I’ve learned to not take things for granted at trial. I had a case once where a witness was going to testify about something, the defense lawyer objected, and the judge sustained (agreed with) that objection. I explained the the judge the objection was improper, that the evidence was allowed under Maryland law, and that my client should have been allowed to testify. He didn’t even spend a second reconsidering, but denied my request.
[It’s not important for the purpose of the story, but the judge ruled that the witness could not testify about what she heard an employee of the defendant corporation say immediately after an accident on company property. The judge ruled that the employee was not the corporation, so the statement did not qualify as an admission by party-opponent. Therefore, it was hearsay and forbidden. This is dead-wrong on the law].
So, I’ve learned that judges are people, too. They don’t always have all of the answers. It must be hard to be a judge–they have to know a little about the law for criminal cases, family/domestic cases, and civil cases. Of course they will get things wrong from time-to-time. I was caught off-guard because I thought the evidence rule was a basic one that everyone knew. I never made that mistake again.
When I go into court, now I prepare Trial Memoranda to give to the judge, with copies of caselaw, to make sure that the judge is aware of the law on any issue on which the outcome could hinge (and to make sure the record is clear if I need to appeal the case). A few weeks ago I had one such case. Here’s the story.
My client was stepping onto a bus. The bus driver refused to lower the bus (they have pneumatic mechanisms to help injured or disabled people get on so the steps are not so high). It was icy out, and my client was afraid of falling. After asking the driver twice, and being twice refused, my client attempted to board the bus and fell.
In Maryland, taxis and buses are known as “common carriers.” Common carriers have a higher duty of care than the rest of us. I needed the judge to know that, in this case, the bus driver had a higher duty of care toward my client. I couldn’t assume that the judge knew it, particularly where my client had not even completely boarded the bus. So I submitted a trial memoranda, which the judge read while on the bench. In his ruling, he specifically noted that he also read one of the cases I cited in the memoranda, and that I was correct. Maybe he would have gotten the law right on his own–he’s a smart judge. But maybe not, and I didn’t want to take the chance.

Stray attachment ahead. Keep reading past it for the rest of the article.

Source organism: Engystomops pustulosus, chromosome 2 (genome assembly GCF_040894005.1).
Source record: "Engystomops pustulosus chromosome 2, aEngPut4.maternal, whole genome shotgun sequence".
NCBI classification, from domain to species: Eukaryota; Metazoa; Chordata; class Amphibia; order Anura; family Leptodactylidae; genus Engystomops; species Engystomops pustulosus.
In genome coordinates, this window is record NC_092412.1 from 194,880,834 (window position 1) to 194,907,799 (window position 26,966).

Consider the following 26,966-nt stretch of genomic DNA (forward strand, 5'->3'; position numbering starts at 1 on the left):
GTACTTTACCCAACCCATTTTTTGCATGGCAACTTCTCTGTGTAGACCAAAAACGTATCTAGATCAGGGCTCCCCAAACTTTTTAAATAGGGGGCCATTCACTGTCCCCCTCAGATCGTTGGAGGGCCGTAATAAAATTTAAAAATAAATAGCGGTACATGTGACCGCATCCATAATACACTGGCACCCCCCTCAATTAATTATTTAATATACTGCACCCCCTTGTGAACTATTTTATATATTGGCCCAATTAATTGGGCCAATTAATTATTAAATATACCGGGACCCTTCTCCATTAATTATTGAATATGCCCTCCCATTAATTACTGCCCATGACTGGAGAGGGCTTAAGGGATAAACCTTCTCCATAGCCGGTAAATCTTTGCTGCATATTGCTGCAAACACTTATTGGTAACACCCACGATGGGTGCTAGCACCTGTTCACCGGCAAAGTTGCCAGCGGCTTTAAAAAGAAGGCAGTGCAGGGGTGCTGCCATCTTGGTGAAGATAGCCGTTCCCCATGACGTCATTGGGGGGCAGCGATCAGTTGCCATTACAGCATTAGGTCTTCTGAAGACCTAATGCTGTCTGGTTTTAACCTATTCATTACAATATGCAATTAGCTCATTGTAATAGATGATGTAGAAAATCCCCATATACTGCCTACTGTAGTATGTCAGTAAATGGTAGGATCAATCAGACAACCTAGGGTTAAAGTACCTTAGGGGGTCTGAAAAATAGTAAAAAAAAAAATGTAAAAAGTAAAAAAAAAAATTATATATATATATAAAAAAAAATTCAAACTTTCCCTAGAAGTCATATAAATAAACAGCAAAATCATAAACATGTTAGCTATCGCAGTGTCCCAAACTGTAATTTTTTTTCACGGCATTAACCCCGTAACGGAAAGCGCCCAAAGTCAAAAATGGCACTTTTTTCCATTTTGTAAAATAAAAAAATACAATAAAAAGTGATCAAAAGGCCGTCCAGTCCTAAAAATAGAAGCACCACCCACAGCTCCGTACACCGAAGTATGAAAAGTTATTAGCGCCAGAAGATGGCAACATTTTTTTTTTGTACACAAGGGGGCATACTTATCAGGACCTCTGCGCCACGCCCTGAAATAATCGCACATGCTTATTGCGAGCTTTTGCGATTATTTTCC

If you are interested, here are the main points of the memo. When you go into trial, make sure your lawyer is prepared for the unexpected–ask what research he or she is going to give the judge.
Common Carriers Have A Heightened Duty To Provide Safe Entrance for Their Passengers.
It is axiomatic that common carriers, including commercial buses, taxi cabs and trains, have a heightened duty to their passengers. A common carrier: “…must employ the utmost care and diligence which human foresight can use. It is required to use the utmost degree of care, skill, and diligence in everything that concerns its passengers’ transportation but is extended further and requires the carrier to provide a safe means to enter and exit the bus.” Leatherwood Motor Coach Tours Corp. v. Nathan, 84 Md.App. 370, 376 (1990) (emphasis added).
This duty applies when vehicle is in motion, but it also applies when the vehicle is stopped. A common carrier “owe[s] a duty to be watchful and alert at all times.” Jacobson v. Julian, 246 Md. 549, 559 (1967).
Maryland courts have defined passengers, to whom this heightened duty of care is owed: “[a] person becomes a passenger when, with the implied consent of the carrier, the person enters upon the bus, but actual entry upon the bus is not necessary to create a relationship of carrier and passenger in which one may become a passenger.” Leatherwood, 84 Md.App. at 375-376. Further, “the duty begins when a passenger who has paid his fare or a prospective passenger intending to do so starts to enter upon the conveyance or upon the carrier’s station, platform, waiting room, or other facility maintained by the carrier for the passage and convenience of its passengers….” Leatherwood, 84 Md.App. at 379 (emphasis added).
Common carriers that pick up or drop off passengers must ensure that the location selected by the driver is reasonably safe. In Baltimore Transit Co. v. Brooks, the plaintiff alleged that the driver of a trackless trolley stopped directly in front of an isolated patch of sheet ice, which the plaintiff stepped on when exiting the vehicle. 224 Md. 242 (1961). The plaintiff prevailed at trial, and the Court of Appeals agreed that the case was properly submitted to the jury to determine “whether the driver either saw, or in the exercise of the care required of him for his passenger about to leave the vehicle, should have seen the relatively large sheet of ice, and either driven onto it so the plaintiff could have stepped on the dry pavement, or have stopped short of it on the dry street.” Baltimore Transit Co., 224 Md. at 245.